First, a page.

Domingo Esteso guitars

For sale: DOMINGO ESTESO 1929

Domingo Esteso, born in San Clemente de Cuenca in Madrid in 1882, is one of the great historical figures Domingo Esteso guitarsin the history of the flamenco guitar. Upon the death of Ramirez in 1916 both Santos Hernandez and Domingo Esteso were working at the Ramirez workshop. They both kept on making guitars for the widow of Ramirez adding their initials to the labels.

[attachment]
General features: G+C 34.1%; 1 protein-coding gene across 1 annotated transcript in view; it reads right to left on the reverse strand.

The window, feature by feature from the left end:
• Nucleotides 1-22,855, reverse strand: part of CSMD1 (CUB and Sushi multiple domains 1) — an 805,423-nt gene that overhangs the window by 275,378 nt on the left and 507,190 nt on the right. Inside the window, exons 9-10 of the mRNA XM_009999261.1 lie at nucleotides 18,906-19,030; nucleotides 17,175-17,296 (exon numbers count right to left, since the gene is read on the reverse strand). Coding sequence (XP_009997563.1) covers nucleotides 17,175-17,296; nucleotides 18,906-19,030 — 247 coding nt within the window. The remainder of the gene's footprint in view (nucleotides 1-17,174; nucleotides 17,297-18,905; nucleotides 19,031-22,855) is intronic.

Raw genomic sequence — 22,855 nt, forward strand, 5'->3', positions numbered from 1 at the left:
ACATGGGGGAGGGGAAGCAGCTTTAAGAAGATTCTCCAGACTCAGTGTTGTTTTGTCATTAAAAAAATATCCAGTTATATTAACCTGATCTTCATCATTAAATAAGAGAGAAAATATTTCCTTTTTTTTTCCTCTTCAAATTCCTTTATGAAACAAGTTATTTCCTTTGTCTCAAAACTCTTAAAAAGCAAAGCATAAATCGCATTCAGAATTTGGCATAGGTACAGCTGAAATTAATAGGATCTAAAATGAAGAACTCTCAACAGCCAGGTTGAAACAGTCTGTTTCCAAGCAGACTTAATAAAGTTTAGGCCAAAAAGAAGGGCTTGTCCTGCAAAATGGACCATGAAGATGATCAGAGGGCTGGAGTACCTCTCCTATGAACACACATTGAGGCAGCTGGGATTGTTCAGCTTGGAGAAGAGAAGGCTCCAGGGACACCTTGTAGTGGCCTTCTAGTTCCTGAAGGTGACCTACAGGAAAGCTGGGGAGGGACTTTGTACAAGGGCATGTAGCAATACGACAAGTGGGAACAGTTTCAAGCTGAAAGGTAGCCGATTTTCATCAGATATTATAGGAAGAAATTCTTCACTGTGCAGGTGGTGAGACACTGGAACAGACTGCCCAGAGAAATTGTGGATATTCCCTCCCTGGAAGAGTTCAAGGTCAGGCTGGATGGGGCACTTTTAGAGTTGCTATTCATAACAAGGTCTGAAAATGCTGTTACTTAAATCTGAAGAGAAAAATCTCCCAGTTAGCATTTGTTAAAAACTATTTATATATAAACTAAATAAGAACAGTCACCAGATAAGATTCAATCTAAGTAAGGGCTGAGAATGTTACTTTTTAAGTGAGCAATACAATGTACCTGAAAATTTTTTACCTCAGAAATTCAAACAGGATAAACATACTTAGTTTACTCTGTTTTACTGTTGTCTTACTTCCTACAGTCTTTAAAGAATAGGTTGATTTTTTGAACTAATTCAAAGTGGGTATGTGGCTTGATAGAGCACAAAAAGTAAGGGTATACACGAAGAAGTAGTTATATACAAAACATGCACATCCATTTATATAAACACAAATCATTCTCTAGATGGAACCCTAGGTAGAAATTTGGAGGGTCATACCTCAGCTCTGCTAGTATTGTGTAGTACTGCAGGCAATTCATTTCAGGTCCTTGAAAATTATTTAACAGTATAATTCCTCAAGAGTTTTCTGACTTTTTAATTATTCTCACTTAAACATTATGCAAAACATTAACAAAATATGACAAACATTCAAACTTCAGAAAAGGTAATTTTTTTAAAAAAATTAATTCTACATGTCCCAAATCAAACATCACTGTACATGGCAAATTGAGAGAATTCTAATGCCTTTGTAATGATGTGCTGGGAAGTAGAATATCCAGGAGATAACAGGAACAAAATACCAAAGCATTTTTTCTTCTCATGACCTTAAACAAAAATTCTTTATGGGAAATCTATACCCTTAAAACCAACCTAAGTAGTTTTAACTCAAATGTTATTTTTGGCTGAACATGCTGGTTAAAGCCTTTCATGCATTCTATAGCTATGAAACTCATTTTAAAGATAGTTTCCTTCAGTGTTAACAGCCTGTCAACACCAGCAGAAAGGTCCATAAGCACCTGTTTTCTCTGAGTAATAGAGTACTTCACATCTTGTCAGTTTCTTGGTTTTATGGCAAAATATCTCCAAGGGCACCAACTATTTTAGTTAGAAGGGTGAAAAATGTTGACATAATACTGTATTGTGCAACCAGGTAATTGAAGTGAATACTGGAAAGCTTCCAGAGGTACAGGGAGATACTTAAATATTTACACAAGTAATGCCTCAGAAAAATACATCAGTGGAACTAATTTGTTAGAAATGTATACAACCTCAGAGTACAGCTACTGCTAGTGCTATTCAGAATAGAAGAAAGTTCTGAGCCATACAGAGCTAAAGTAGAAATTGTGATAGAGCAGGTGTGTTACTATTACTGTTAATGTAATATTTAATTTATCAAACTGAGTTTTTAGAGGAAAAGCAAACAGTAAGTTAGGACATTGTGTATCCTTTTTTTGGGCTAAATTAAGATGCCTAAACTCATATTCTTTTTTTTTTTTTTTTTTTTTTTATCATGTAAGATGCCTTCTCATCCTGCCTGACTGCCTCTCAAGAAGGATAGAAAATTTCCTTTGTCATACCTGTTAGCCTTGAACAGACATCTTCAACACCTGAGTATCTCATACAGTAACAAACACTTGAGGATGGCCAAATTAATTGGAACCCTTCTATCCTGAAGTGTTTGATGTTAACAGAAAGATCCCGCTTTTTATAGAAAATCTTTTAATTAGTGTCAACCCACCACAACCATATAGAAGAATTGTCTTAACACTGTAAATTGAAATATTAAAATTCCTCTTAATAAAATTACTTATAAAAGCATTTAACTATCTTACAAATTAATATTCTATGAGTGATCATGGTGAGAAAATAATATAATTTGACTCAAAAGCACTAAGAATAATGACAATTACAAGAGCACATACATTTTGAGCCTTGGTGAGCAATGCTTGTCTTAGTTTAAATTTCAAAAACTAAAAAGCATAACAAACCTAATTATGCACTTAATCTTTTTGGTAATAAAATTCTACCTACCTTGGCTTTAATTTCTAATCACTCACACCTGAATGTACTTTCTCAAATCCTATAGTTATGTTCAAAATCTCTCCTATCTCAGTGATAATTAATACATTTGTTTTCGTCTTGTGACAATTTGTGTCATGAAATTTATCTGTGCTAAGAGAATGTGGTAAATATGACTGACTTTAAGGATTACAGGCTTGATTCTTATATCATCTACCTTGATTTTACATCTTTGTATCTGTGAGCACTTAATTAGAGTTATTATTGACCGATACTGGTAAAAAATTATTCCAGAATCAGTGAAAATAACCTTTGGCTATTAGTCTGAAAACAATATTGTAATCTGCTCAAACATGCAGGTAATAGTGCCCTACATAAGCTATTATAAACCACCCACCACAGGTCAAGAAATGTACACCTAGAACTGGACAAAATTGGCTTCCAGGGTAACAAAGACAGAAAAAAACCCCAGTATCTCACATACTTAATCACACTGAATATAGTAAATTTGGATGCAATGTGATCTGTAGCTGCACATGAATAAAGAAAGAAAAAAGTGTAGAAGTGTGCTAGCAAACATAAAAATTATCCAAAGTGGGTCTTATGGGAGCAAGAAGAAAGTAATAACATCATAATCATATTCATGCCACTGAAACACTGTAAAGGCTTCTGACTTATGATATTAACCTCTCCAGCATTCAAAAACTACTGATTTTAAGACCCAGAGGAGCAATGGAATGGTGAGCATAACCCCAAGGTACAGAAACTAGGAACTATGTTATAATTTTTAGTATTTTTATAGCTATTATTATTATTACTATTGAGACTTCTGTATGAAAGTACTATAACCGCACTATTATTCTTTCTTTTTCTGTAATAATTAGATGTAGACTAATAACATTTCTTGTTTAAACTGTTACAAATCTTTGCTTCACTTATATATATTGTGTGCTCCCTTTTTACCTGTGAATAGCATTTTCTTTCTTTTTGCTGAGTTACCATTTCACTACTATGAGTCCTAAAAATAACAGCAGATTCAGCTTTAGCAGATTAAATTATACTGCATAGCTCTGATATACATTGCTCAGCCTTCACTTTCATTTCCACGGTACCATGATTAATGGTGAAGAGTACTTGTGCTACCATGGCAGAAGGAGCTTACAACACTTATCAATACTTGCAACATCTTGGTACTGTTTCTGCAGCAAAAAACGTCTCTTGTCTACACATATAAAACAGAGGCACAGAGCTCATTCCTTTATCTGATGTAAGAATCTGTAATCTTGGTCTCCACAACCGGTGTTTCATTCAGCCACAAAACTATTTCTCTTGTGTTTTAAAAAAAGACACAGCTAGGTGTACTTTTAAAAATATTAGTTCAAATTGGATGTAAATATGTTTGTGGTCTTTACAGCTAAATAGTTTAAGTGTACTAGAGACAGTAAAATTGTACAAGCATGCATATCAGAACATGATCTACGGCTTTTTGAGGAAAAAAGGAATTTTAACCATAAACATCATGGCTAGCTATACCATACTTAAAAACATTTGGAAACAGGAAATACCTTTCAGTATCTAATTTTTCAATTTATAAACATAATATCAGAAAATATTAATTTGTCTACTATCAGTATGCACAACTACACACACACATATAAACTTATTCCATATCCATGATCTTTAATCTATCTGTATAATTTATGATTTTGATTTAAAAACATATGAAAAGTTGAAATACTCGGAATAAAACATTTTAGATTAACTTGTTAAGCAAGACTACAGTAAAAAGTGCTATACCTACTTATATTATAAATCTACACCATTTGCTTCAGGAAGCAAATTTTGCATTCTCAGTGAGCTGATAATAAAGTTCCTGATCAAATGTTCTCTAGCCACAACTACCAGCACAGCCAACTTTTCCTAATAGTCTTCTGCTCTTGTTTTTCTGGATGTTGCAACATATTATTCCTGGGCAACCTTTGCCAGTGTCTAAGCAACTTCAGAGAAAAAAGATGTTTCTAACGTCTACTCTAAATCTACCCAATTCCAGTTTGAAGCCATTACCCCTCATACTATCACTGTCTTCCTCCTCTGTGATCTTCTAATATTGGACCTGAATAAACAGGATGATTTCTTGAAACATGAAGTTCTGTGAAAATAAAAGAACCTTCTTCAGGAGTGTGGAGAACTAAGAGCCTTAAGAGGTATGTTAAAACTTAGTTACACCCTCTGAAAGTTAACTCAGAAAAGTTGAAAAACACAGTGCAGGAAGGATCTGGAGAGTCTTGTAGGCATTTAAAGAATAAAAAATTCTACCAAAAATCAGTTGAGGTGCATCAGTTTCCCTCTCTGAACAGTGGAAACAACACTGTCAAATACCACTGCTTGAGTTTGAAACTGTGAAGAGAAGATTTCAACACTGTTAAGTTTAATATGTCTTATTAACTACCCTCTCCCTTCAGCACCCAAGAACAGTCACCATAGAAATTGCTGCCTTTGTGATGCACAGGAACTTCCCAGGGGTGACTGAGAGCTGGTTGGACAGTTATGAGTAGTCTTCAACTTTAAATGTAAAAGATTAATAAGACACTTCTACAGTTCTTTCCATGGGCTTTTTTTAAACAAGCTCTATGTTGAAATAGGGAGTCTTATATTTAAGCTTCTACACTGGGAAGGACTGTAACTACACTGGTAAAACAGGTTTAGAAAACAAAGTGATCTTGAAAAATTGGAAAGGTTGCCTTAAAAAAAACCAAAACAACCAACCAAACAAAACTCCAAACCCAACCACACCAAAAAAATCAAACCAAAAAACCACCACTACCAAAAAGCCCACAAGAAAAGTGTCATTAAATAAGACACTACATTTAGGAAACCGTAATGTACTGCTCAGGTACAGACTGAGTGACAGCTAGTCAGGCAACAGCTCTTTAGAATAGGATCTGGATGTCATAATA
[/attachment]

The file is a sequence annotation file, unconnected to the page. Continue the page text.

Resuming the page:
Later on in 1917 Domingo Esteso openend his own workshop at calle Gravina 7 together with his wife Nicolasa Salamanca who applied the finish to the guitars. This period was Domigo Esteso his best period. One can still find some flamenco guitars of this period, still played and enjoyed today. Because of the high costs of these guitars and the economic situation in Spain during that period, many of these guitars were sold in Argentina having the label of the local dealer ‘Romero y Fernández’ of Buenos Aires. In 1926, Esteso’s nephew Faustino Conde joined the workshop of Domingo Esteso as did Mariano Conde in 1929. Both Faustino and Mariano Conde learned the craft of Domingo Esteso guitarsguitar making from Domingo Esteso. They stayed with him until his death in 1937 during the Spanish civil war.  It is so unfortunate that Domingo Esteso died of a respiratory infection due to the unavailability of penicillin in those days. Guitar construction continued until 1939 but on a very small scale due to the civil war. After the civil war, the brothers continued to use the label ‘Viuda y Sobrinos de Esteso’ (‘Widow and Domingo Esteso guitar label in Argentin 'Romero y Fernández'nephews of Esteso’) out of respect for their aunt, Nicolasa Salamanca, keeping it until her death in 1959. It was during this period that Julio, younger brother of Faustino and Mariano, joined the workshop. The three of them continued working in the tradition of their uncle, introducing only minor changes, principally to the template used to construct the guitars. By 1953 they had designed a new headstock for their first-class guitars. This subsequently came to be known as the media luna (half moon) and they used it interchangeably with the traditional shape designed by Domingo Esteso. They also began designing new rosettes. This period was characterized by the great tonal warmth of their guitars, a resulting of combining tradition and continuous efforts to improve sound quality and volume driven by Mariano Conde Salamanca.  Prominent among the professionals who played these guitars were Regino Sainz de la Maza, Alirio Díaz, Quintín Esquembre, Manolo de Huelva and many others. In 1957 they opened the Pozuelo De Alarcón workshop, which eventually came to have a staff of five. With the death of Nicolasa Salamanca, the brothers at first opted to use the name ‘Sobrinos de Domingo Esteso/Conde Hermanos’, later on changing it to ‘Hermanos Conde/Sobrinos de Esteso’.